Infoxchange’s Ask Izzy is mobile tool to help victims of domestic violence.

Infoxchange’s Ask Izzy is mobile tool to help victims of domestic violence.

The NAB Foundation funding is focused on family and domestic violence as well as financial resilience initiatives.

Recipients this year include Luke Batty Foundation, The University of Melbourne, Two Good Co, Infoxchange, WIRE and the Sydney Children’s Hospital Foundation. Grants span over three years, with organisations each receiving up to $500,000 in funding.

For the first time since its establishment in 2008, NAB is supporting purpose-driven organisations and for-profit social enterprises to help them develop innovative ideas and build capacity to grow and have a greater impact.

“There is a growing movement of businesses focused on creating positive social and environmental change through their own operations, in Australia and around the world,” says Sasha Courville, NAB Head of Social Innovation.

“There are over 20,000 social enterprises operating and delivering positive social impact in Australian communities. These organisations often need a philanthropic grant to get started or to scale up their impact, but the significant cost and risks involved can deter businesses from making the investment.

Two Good Lunch

Social enterprise Two Good Co creates and delivers meals to victims of domestic violence. Photo by Petrina Tinslay.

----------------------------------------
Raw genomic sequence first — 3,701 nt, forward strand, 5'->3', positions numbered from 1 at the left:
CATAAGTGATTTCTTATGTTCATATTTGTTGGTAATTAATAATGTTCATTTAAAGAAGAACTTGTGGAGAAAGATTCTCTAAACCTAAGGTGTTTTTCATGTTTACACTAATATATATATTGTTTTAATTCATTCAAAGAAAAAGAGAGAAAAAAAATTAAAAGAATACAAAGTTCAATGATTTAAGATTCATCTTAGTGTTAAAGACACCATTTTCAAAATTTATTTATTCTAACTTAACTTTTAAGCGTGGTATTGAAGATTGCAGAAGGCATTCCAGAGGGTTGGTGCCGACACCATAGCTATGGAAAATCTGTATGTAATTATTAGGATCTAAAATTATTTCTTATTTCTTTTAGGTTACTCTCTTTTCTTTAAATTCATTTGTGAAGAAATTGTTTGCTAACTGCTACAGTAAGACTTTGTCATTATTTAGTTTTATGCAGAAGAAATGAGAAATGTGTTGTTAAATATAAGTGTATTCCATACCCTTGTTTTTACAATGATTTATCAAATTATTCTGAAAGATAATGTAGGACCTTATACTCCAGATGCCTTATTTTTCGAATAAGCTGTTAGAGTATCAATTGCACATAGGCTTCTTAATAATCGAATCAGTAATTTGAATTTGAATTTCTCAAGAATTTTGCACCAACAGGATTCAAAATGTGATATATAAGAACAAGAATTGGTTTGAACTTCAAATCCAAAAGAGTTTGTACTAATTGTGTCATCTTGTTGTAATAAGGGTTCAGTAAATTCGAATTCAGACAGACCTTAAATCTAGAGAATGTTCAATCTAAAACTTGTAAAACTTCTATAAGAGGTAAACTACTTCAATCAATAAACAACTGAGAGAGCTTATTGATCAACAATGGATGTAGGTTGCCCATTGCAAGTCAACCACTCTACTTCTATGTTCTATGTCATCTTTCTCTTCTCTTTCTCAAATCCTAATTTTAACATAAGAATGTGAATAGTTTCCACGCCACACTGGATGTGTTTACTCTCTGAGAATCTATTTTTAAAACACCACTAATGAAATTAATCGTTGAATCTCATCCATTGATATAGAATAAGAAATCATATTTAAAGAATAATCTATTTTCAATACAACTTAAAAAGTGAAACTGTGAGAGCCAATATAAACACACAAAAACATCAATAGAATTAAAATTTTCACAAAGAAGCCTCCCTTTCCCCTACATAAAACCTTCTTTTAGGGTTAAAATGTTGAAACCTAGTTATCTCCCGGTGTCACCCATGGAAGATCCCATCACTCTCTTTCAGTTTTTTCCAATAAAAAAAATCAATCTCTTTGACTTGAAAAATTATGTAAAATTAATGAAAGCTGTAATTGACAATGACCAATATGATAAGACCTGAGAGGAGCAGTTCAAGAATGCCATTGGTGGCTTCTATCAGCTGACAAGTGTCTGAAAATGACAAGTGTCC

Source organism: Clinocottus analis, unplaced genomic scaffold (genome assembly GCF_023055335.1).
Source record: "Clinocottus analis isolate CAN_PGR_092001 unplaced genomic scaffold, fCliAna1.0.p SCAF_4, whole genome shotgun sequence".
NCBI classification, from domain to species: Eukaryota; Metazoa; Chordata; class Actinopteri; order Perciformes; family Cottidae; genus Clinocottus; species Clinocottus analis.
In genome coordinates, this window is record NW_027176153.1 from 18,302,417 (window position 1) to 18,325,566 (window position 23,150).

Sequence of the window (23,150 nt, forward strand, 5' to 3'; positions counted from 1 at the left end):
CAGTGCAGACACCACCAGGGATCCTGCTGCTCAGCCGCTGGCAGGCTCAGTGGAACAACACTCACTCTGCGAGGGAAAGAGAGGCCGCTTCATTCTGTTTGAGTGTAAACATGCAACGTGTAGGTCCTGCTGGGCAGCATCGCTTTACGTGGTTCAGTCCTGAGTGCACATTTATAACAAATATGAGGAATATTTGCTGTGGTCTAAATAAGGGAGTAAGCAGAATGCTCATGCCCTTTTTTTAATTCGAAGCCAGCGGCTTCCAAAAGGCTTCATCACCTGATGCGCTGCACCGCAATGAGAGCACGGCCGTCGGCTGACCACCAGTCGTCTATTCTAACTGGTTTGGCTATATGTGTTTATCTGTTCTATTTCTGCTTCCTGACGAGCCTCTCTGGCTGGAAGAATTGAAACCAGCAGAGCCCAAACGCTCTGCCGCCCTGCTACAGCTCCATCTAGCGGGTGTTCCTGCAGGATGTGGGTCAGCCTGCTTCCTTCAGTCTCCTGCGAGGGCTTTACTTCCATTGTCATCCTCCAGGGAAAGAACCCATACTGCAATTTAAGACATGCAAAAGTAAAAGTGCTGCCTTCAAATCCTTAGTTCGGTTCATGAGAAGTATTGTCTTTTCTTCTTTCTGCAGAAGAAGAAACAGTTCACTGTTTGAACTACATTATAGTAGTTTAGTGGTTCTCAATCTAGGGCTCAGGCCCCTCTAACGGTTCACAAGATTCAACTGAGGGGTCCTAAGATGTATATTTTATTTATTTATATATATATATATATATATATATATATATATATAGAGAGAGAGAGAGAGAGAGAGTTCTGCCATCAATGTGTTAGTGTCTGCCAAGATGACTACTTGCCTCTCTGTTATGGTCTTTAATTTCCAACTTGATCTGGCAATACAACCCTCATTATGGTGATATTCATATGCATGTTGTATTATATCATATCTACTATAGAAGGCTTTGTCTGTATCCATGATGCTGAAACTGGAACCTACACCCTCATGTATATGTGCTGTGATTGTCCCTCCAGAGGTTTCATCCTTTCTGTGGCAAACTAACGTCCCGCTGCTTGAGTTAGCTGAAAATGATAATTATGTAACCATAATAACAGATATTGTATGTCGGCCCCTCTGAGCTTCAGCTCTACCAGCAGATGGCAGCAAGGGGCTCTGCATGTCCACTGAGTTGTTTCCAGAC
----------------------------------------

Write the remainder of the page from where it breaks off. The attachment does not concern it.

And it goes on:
NAB understands how strategic philanthropy can play a powerful role in shaping our social landscape. That’s why this year we have broadened its focus to include social enterprises and businesses that don’t have Deductible Gift Recipients status, but who do have a charitable purpose.”

The NAB Foundation has provided seed funding to The University of Melbourne to further develop, test and refine an evidence-based smartphone tool (e-Mate). e-Mate aims to raise awareness and encourage self-reflection for a man who may be using violence in their relationship before it escalates by providing resources, services and advice.

Social enterprise Two Good Co, has received seed funding to build capacity through a new digital platform. Two Good Co creates and delivers meals to victims of domestic violence, and provides employment pathways for victims of domestic violence.

Thrive grants have also been awarded to the Luke Batty Foundation to support their Ambassador Program, which will assist in educating and raising awareness around domestic violence; the Sydney Children’s Hospital Foundation in the area of Child Protection and Counselling Services (CPCS); Infoxchange’s Ask Izzy interactive mobile information tool, which will connect essential services for victims of domestic violence; and WIRE Women’s Information, which supports the education and resourcing of finance professionals to help women improve their financial capabilities.

NAB Chief Customer Officer of Consumer Banking and Wealth, Andrew Hagger, said supporting initiatives led by purpose-driven organisations and for-profit social enterprises adds a new meaning to the grant program.

“By extending the grants to a wider group of purpose-led organisations, the NAB Foundation can help support innovation in the philanthropic space, as well as continue to support established not-for-profits with their initiatives.”

For more information about the NAB Foundation, visit its website.